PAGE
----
I hate Bush so much- but what does Bush have that draws him to the American voters? Bush deals from a position of strength. Though that strength comes from sources like Karl Rove and a military/industrial complex- Bush is carrying himself like he is a winner and acts like he is going to win.

Democrats! Let's stop complaining about Nader, because we're only showing our weakness, we're showing that we're scared to death that Bush might win. Instead of fretting over Ralph Nader, let's band together and draw in those disaffected voters- there's room in the Democratic Party.

Nader is not running as a Green and this will give the die-hards from 2000 an excuse to drop him. While his 2000 run did more than anything to put the Green Party on the map, abandoning it now for an independent run will probably antagonize what's left of the Green Party.

So, relax. History will not repeat itself. There are bigger fish to fry.

--Dan

Living in a country where the majority think Bush is the Arch Terrorist I can under stand you wanting to do what ever is possible to rid yourself of Bush.
However New Zealanders believe strongly in a
Democracy.
Everyone has the right to vote or stand as they see fit.
Many of your writers are not much better than Bush's lot.
Attack the policy, not the person

Adam in Mass-

It wasn't just Florida. Gore won NM by something like .06% and Wisconsin by .22%. In fact, a small handful of states (4 or 5) that Gore won were by less than 1%.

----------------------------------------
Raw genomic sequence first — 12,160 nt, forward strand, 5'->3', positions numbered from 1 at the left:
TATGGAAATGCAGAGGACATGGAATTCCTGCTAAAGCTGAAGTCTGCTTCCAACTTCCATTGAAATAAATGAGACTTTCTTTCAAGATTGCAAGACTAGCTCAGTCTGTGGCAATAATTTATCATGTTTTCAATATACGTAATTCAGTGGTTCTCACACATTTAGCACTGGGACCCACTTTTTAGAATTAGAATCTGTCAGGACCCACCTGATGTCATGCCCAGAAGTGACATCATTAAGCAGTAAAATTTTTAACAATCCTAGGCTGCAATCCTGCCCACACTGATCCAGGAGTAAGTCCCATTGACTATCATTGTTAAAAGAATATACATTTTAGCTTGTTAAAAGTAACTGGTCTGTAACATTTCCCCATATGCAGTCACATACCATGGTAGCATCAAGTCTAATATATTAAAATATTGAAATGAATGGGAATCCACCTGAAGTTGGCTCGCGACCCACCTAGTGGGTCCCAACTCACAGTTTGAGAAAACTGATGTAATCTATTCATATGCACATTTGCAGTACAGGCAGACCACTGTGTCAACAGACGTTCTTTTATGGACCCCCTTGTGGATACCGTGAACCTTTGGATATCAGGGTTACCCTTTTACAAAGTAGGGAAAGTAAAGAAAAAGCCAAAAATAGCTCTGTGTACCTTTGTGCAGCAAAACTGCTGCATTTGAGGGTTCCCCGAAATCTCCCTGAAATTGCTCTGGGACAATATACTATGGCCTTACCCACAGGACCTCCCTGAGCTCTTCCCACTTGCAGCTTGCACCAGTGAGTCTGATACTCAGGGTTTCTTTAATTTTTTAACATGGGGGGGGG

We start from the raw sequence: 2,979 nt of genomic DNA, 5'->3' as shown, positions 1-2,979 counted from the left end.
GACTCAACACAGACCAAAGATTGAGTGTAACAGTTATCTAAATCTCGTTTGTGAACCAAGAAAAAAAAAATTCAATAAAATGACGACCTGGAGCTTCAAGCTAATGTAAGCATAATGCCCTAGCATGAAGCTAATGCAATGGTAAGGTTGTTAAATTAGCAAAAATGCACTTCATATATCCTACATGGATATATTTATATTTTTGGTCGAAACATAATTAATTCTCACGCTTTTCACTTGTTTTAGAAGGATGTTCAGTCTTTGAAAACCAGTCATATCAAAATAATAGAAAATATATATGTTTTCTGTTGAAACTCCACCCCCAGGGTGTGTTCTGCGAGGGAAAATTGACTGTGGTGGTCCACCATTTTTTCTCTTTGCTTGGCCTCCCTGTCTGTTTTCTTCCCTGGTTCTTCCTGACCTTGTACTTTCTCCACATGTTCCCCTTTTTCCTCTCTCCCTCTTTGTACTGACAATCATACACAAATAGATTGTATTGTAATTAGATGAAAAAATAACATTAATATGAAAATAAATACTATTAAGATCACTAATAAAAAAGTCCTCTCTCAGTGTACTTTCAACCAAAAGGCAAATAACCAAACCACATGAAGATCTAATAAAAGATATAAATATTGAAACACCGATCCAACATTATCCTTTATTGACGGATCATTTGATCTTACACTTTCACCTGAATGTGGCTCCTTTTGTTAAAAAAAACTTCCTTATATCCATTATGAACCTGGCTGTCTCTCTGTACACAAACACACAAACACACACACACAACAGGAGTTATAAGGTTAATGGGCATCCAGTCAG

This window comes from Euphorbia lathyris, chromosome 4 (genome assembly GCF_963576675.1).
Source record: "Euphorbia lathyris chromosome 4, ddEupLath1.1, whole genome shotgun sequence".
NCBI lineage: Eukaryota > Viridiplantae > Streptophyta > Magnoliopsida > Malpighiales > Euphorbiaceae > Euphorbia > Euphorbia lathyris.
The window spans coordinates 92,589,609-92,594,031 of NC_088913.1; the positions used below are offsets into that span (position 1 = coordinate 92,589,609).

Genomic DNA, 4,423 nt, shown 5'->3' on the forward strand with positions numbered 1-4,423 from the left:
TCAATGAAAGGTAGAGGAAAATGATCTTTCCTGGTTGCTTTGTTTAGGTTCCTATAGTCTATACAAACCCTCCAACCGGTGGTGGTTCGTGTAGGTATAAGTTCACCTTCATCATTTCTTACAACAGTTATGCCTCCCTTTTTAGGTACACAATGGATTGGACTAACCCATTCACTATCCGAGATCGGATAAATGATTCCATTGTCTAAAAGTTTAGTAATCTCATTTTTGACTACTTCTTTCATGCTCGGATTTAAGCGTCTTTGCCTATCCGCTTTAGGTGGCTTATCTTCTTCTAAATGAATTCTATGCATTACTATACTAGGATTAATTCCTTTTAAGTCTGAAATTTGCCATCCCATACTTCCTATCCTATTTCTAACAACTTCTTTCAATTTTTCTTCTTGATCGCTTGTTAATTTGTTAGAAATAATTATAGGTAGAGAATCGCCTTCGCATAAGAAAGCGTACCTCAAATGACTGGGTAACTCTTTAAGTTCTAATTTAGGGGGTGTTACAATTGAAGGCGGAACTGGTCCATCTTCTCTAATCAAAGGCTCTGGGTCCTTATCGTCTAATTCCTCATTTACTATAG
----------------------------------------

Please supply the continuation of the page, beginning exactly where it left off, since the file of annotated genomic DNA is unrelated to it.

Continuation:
And that's why I'm (slightly) worried about Nader. Ruy's right that he's not going to get many votes. And I think that for the most part, anyone voting for Nader this time wouldn't vote for the Dem anyway. But, there are a *few* who would. And this election could be so darn close that those few are enough to tip the balance.

So I wish Ralph weren't running, but I think there are much more effective things we can do to get votes than fretting about Ralph.

Too many people are missing Ralph Nader's main
point which, to my mind, is that if the Democratic
candidate does not stand out and speak out loudly
regarding the deceitful nature of the Bush administration, then that candidate is not doing enough to distinguish himself from Bush. For too
long now there has been only the most meek
effort on the part of too many elected Dems to
stand up and vociferously denounce the Bush
administration's draconian efforts. The people who
are most closely associated with the DLC are most
guilty in this regard. Dennis Kucinich and Howard
Dean have drawn attention because they have
made a little more effort than the rest. For some,